Bach: The model I tested was a half size down. That said, the Asics Kayano 30 fit true to size for me, as the shoe was just slightly snug, but otherwise fine. I'm actually very surprised about some aspects of the Kayano 30's upper. The forefoot has decent volume and also contains a soft, stretchy knit that is very breathable. I never felt cramped on the run. The heel counter is only rigid on the bottom half, which was also a surprise as stability shoes tend to have full rigid heel counters. The padding is soft, generous and comfortable. The rear and midfoot is otherwise traditional Asics with a good lockdown and no frills. The classic Asics overlays provide good structure that locks the shoe in well. There are tall sidewalls on both sides that never irritated me in any way. You just feel very centered in the shoe, which is important to the general mechanics of the Kayano.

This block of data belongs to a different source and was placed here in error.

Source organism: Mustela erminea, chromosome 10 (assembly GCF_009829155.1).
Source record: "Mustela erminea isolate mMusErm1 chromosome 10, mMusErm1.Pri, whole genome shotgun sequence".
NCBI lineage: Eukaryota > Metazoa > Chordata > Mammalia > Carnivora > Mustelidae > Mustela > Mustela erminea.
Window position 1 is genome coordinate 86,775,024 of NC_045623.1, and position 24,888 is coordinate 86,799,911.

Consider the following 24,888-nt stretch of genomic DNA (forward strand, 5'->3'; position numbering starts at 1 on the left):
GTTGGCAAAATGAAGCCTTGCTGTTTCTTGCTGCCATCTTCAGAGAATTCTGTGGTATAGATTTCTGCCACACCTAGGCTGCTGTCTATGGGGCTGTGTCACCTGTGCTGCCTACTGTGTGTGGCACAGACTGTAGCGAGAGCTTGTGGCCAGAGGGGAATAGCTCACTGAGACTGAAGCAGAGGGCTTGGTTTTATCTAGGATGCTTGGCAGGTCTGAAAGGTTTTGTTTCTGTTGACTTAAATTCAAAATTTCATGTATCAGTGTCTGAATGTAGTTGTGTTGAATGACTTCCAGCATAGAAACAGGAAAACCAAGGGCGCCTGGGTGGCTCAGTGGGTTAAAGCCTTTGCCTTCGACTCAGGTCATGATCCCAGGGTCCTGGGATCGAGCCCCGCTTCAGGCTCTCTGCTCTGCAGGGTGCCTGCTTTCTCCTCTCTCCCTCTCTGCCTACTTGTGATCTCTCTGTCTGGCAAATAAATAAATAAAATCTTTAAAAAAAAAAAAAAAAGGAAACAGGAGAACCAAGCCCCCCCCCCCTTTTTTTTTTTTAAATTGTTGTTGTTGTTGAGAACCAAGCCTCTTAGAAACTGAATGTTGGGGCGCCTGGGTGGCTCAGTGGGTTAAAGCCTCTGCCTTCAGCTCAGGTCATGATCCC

Matt: The ASICS Kayano 30 is a different shoe than prior versions. It now sits as a maximal, somewhat rockered stability shoe but continues its place as a daily training shoe for those who need something stable. The stack height is high at 40mm in the heel and 30 mm in the forefoot with a 10mm heel drop. The Flytefoam Blast Eco is slightly firmer underfoot but the sole compresses well to provide plenty of cushioning and protection. The heel is rounded but has a decent amount of posterior flare. It has a large crease that creates a lateral crash pad that compresses well upon landing. This creates the feeling of a slightly prolonged landing that gets better as the sole breaks in. The heel is wide and stable like the rest of the shoe. This transitions into a stable midfoot and a slightly stiff forefoot. The forefoot has a slightly late and large forefoot rocker that takes a few miles to break in. The ride smoothens out but there is only mild flexibility up front. This will work well for those who have stiffer toe joints but do not do well with plated soles for stiffness.